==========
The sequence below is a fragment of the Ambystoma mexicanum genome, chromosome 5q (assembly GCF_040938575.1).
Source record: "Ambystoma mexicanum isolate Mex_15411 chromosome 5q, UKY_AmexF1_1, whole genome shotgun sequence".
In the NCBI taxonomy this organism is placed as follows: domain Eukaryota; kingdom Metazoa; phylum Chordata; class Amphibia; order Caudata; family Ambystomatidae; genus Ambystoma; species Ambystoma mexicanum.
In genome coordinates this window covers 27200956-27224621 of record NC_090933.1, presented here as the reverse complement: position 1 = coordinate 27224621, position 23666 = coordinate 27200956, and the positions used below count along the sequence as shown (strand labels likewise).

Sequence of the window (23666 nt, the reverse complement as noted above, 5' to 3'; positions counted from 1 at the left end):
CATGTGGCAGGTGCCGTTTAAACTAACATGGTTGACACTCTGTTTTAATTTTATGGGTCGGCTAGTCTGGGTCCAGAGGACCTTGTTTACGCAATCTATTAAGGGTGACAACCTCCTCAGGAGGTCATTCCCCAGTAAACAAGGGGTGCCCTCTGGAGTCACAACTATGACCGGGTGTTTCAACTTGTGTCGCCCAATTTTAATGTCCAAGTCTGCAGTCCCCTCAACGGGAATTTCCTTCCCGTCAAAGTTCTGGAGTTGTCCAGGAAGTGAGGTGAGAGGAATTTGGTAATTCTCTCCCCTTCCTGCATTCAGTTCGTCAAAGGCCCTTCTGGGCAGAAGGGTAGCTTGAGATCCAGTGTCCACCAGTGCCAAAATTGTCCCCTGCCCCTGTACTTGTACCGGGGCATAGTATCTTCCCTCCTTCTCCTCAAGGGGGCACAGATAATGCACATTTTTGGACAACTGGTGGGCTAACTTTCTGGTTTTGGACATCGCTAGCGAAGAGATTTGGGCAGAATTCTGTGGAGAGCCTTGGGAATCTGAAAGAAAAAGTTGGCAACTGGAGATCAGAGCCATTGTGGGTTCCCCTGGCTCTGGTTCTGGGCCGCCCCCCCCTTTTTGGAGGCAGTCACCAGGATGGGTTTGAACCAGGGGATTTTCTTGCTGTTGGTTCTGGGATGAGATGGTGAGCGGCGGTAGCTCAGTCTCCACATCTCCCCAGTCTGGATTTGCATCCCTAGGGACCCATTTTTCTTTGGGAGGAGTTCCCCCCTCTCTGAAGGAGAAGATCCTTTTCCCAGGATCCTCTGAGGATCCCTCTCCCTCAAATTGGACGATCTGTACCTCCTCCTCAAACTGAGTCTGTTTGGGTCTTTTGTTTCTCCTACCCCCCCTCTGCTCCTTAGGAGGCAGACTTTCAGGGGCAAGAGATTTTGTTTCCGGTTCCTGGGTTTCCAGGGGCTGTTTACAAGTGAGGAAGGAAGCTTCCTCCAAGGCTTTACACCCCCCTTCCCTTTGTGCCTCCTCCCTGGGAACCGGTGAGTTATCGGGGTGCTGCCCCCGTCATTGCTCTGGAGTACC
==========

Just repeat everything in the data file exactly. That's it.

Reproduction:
The sequence below is a fragment of the Ambystoma mexicanum genome, chromosome 5q (assembly GCF_040938575.1).
Source record: "Ambystoma mexicanum isolate Mex_15411 chromosome 5q, UKY_AmexF1_1, whole genome shotgun sequence".
In the NCBI taxonomy this organism is placed as follows: domain Eukaryota; kingdom Metazoa; phylum Chordata; class Amphibia; order Caudata; family Ambystomatidae; genus Ambystoma; species Ambystoma mexicanum.
In genome coordinates this window covers 27200956-27224621 of record NC_090933.1, presented here as the reverse complement: position 1 = coordinate 27224621, position 23666 = coordinate 27200956, and the positions used below count along the sequence as shown (strand labels likewise).

Sequence of the window (23666 nt, the reverse complement as noted above, 5' to 3'; positions counted from 1 at the left end):
CATGTGGCAGGTGCCGTTTAAACTAACATGGTTGACACTCTGTTTTAATTTTATGGGTCGGCTAGTCTGGGTCCAGAGGACCTTGTTTACGCAATCTATTAAGGGTGACAACCTCCTCAGGAGGTCATTCCCCAGTAAACAAGGGGTGCCCTCTGGAGTCACAACTATGACCGGGTGTTTCAACTTGTGTCGCCCAATTTTAATGTCCAAGTCTGCAGTCCCCTCAACGGGAATTTCCTTCCCGTCAAAGTTCTGGAGTTGTCCAGGAAGTGAGGTGAGAGGAATTTGGTAATTCTCTCCCCTTCCTGCATTCAGTTCGTCAAAGGCCCTTCTGGGCAGAAGGGTAGCTTGAGATCCAGTGTCCACCAGTGCCAAAATTGTCCCCTGCCCCTGTACTTGTACCGGGGCATAGTATCTTCCCTCCTTCTCCTCAAGGGGGCACAGATAATGCACATTTTTGGACAACTGGTGGGCTAACTTTCTGGTTTTGGACATCGCTAGCGAAGAGATTTGGGCAGAATTCTGTGGAGAGCCTTGGGAATCTGAAAGAAAAAGTTGGCAACTGGAGATCAGAGCCATTGTGGGTTCCCCTGGCTCTGGTTCTGGGCCGCCCCCCCCTTTTTGGAGGCAGTCACCAGGATGGGTTTGAACCAGGGGATTTTCTTGCTGTTGGTTCTGGGATGAGATGGTGAGCGGCGGTAGCTCAGTCTCCACATCTCCCCAGTCTGGATTTGCATCCCTAGGGACCCATTTTTCTTTGGGAGGAGTTCCCCCCTCTCTGAAGGAGAAGATCCTTTTCCCAGGATCCTCTGAGGATCCCTCTCCCTCAAATTGGACGATCTGTACCTCCTCCTCAAACTGAGTCTGTTTGGGTCTTTTGTTTCTCCTACCCCCCCTCTGCTCCTTAGGAGGCAGACTTTCAGGGGCAAGAGATTTTGTTTCCGGTTCCTGGGTTTCCAGGGGCTGTTTACAAGTGAGGAAGGAAGCTTCCTCCAAGGCTTTACACCCCCCTTCCCTTTGTGCCTCCTCCCTGGGAACCGGTGAGTTATCGGGGTGCTGCCCCCGTCATTGCTCTGGAGTACC